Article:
According to a research, climate risks such as floods, heat waves, and drought have exacerbated more than half of the hundreds of known infectious illnesses in humans, including malaria, hantavirus, cholera, and anthrax.
According to a study published Monday in the journal Nature Climate Change, researchers examined the medical literature of established cases of illnesses and discovered that 218 of the known 375 human infectious diseases, or 58%, appeared to be exacerbated by one of 10 types of extreme weather linked to climate change.
Doctors have traditionally linked sickness to weather, dating back to Hippocrates, but this research demonstrates how extensive climatic effect is on human health.
“If the climate changes, the risk of these illnesses changes,” said research co-author Dr. Jonathan Patz, head of the University of Wisconsin-Global Madison’s Health Institute.
Doctors like Patz believe that illnesses should be seen as indicators of a sick Earth.
“The outcomes of this study are scary,” said Dr. Carlos del Rio, an Emory University infectious disease expert who was not involved in the research. “Those of us in infectious diseases and microbiology must prioritize climate change, and we must all work together to avoid what will undoubtedly be a disaster as a consequence of climate change.”
In addition to infectious diseases, the researchers broadened their search to include all types of human illnesses, including non-infectious illnesses such as asthma, allergies, and even animal bites, to see how many maladies, including infectious diseases, they could link to climate hazards in some way. They discovered 286 distinct illnesses, 223 of which seemed to be exacerbated by climate hazards, nine of which appeared to be mitigated by climate hazards, and 54 of which had both aggravated and mitigated instances, according to the research.
The current research does not do the calculations to tie particular illness changes, likelihood, or magnitude to climate change, but rather identifies situations where severe weather was one of several factors. The research did map out the 1,006 links between climate risk and sickness.
The research’s primary author, Camilo Mora, a climate data analyst at the University of Hawaii, stressed that the study does not aim to anticipate future incidents.
“There is absolutely no guesswork here,” Mora said. “These are events that have already occurred.”
Mora has direct experience with one such case. Mora’s rural Colombian house was flooded around five years ago — for the first time in his recollection, water was in his living room, providing an excellent breeding environment for mosquitoes — and he acquired chikungunya, a deadly infection caused by mosquito bites. Even though he survived, he continues to suffer from joint discomfort years later.
Climate change may have unexpected consequences. Mora cites a 2016 example in Siberia in which a decades-old anthrax-infected reindeer corpse was discovered after the permafrost melted due to warming. A youngster touched it, became infected with anthrax, and spread the disease.
Mora first intended to investigate medical cases to discover whether COVID-19 interacted with climatic threats. He discovered instances when harsh weather both amplified and reduced the risks of COVID-19. In some instances, excessive heat caused people to gather in impoverished areas to cool down and get infected with the illness, while in other cases, torrential downpours inhibited COVID spread because people remained home and inside, away from others.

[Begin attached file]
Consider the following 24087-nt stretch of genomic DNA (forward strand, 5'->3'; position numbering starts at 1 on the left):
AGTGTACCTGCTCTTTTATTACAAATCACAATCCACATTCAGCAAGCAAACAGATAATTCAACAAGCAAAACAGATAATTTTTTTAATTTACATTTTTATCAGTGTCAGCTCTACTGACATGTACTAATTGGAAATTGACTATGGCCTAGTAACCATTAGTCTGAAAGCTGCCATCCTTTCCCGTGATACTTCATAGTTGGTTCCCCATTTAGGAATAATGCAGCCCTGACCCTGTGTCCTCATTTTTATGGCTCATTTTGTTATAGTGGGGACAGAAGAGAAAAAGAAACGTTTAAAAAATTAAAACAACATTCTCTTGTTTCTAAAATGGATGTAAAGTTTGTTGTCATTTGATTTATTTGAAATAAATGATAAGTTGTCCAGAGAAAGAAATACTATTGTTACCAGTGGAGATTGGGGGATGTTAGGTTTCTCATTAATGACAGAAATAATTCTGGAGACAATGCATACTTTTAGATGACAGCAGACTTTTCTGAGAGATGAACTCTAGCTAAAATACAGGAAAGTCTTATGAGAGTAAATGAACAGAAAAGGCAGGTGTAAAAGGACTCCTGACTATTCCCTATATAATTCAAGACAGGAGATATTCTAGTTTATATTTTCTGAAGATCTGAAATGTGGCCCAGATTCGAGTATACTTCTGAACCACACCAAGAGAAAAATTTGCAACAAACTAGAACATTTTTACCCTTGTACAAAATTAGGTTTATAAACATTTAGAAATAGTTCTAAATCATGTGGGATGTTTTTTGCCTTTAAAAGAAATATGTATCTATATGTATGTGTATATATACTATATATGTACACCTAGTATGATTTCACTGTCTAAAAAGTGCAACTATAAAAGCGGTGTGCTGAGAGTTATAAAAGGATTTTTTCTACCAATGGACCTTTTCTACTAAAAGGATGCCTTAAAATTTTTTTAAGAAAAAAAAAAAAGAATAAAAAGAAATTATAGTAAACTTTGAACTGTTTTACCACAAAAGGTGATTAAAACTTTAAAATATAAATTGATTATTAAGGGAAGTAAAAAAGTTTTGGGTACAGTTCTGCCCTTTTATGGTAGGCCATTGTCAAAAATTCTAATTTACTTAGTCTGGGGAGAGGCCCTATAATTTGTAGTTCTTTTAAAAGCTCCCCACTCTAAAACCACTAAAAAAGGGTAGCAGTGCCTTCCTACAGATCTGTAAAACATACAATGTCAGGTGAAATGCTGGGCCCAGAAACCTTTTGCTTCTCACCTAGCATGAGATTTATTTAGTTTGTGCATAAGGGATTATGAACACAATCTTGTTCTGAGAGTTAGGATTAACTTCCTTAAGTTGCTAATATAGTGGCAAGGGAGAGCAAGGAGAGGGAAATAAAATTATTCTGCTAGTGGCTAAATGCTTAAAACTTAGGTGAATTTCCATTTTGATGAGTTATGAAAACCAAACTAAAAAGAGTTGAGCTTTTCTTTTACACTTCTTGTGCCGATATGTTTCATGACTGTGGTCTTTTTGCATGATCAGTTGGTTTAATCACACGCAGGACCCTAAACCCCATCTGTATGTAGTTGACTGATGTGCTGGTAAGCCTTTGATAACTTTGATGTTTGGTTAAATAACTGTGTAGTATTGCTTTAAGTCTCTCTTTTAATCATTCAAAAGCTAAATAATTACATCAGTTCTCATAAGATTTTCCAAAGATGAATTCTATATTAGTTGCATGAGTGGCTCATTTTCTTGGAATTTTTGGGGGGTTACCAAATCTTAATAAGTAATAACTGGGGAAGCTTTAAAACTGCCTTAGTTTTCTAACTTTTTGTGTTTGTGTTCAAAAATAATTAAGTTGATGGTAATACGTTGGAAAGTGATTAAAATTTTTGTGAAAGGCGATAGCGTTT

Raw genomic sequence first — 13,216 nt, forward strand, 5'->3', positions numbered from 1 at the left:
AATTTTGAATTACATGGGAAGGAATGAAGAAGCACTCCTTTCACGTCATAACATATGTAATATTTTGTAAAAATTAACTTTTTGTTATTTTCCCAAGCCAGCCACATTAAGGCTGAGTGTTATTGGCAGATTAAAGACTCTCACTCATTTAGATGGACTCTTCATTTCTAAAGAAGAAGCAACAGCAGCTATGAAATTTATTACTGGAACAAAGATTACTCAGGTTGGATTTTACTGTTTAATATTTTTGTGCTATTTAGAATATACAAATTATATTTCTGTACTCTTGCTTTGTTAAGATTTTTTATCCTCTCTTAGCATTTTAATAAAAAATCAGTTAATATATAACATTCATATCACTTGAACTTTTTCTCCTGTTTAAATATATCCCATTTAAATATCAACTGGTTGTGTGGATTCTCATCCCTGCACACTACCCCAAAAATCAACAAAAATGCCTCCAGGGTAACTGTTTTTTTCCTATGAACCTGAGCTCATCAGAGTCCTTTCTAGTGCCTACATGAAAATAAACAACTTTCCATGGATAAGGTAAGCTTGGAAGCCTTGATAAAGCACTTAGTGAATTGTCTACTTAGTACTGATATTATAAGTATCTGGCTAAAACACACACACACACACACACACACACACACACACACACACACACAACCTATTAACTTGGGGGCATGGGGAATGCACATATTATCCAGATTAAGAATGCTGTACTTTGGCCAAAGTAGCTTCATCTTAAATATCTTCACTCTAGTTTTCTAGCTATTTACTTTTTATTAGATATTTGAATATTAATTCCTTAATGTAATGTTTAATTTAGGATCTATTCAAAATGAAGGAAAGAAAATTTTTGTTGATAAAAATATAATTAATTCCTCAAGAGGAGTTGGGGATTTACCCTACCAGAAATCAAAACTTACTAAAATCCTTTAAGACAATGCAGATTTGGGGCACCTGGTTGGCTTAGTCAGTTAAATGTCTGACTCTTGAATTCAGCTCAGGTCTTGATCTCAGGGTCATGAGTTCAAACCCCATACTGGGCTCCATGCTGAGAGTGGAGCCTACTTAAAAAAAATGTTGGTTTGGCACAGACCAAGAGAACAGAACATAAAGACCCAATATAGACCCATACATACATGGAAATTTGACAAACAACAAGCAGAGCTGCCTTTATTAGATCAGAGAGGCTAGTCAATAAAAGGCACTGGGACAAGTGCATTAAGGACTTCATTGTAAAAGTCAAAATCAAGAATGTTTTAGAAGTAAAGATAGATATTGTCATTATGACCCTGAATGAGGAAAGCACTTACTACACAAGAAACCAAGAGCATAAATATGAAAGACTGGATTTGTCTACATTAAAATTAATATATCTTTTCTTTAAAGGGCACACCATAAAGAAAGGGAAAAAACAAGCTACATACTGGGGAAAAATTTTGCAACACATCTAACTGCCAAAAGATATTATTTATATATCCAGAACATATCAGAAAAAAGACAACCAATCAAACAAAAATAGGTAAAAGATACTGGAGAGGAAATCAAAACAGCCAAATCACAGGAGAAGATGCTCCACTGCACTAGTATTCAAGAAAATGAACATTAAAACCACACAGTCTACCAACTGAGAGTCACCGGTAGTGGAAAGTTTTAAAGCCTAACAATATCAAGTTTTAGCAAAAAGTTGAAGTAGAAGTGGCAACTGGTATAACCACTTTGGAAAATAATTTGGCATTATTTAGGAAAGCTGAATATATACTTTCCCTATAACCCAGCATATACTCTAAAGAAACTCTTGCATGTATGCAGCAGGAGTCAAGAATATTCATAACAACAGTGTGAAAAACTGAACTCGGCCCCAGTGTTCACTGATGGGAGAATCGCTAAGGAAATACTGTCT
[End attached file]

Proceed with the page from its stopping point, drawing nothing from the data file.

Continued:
Kristie Ebi, a long-time climate and public health researcher at the University of Washington, expressed reservations about the study’s results and some of its methodologies. It is a well-known truth that the use of coal, oil, and natural gas has resulted in more frequent and severe extreme weather, and research has proven that weather patterns are linked to a variety of health conditions, she added.
“However, correlation is not the same as causation,” Ebi said in an email. “The authors did not examine the degree to which the climatic risks evaluated changed throughout the research period, or if any changes were linked to climate change.”
Dr. Aaron Bernstein, interim director of the Center for Climate, Health, and the Global Environment at Harvard School of Public Health, Emory’s del Rio, and three other outside experts, however, believe the research offers a good warning about climate and health now and in the future. Bernstein believes that this is especially true when global warming and habitat loss bring animals and their illnesses closer to people.
“This work highlights how climate change may stack the deck in favor of unpleasant viral shocks,” Bernstein said in an email. “Of course, it just reports on what we now know, and what is still unknown about pathogens may be much more compelling in terms of how avoiding further climate change may avert future calamities like COVID-19.”
A group of worldwide experts stated last week that the world has to start planning for the potential of a “climate endgame” as severe weather events continue to wreak havoc on the globe.
“I believe we are being naïve at the moment. We’re not considering the worst-case situations at all “According to Luke Kemp of Cambridge’s Centre for the Study of Existential Risk, one of the study’s authors.
Kemp and his colleagues’ paper warned of the potential of a climate-driven rise in infectious illnesses, as well as starvation, catastrophic weather events, and resource strife.
According to a 2021 estimate of the direct danger presented to mankind by climate change, about 500,000 people have perished in natural catastrophes due to severe weather occurrences in the previous 20 years.